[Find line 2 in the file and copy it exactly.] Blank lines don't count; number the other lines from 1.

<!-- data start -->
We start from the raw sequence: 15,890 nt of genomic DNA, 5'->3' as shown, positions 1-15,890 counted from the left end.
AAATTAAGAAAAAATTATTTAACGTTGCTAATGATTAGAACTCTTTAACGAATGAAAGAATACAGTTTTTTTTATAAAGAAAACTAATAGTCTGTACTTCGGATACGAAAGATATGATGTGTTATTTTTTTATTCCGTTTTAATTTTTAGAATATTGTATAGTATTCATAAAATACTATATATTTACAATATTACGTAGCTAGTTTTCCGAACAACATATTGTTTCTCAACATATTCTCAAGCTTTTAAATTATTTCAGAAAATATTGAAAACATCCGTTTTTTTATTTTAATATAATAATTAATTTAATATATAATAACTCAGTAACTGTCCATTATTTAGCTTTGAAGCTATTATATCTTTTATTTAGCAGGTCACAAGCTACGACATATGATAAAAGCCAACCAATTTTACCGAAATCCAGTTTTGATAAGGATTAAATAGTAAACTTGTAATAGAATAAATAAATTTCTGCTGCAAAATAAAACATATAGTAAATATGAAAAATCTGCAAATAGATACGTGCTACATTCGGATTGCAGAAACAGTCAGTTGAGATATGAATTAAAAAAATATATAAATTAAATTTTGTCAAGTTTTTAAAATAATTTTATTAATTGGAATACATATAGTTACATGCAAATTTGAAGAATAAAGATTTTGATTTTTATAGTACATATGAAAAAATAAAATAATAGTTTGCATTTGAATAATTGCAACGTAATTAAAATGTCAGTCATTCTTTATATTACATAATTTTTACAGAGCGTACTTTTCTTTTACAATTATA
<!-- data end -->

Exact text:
AAATTAAGAAAAAATTATTTAACGTTGCTAATGATTAGAACTCTTTAACGAATGAAAGAATACAGTTTTTTTTATAAAGAAAACTAATAGTCTGTACTTCGGATACGAAAGATATGATGTGTTATTTTTTTATTCCGTTTTAATTTTTAGAATATTGTATAGTATTCATAAAATACTATATATTTACAATATTACGTAGCTAGTTTTCCGAACAACATATTGTTTCTCAACATATTCTCAAGCTTTTAAATTATTTCAGAAAATATTGAAAACATCCGTTTTTTTATTTTAATATAATAATTAATTTAATATATAATAACTCAGTAACTGTCCATTATTTAGCTTTGAAGCTATTATATCTTTTATTTAGCAGGTCACAAGCTACGACATATGATAAAAGCCAACCAATTTTACCGAAATCCAGTTTTGATAAGGATTAAATAGTAAACTTGTAATAGAATAAATAAATTTCTGCTGCAAAATAAAACATATAGTAAATATGAAAAATCTGCAAATAGATACGTGCTACATTCGGATTGCAGAAACAGTCAGTTGAGATATGAATTAAAAAAATATATAAATTAAATTTTGTCAAGTTTTTAAAATAATTTTATTAATTGGAATACATATAGTTACATGCAAATTTGAAGAATAAAGATTTTGATTTTTATAGTACATATGAAAAAATAAAATAATAGTTTGCATTTGAATAATTGCAACGTAATTAAAATGTCAGTCATTCTTTATATTACATAATTTTTACAGAGCGTACTTTTCTTTTACAATTATA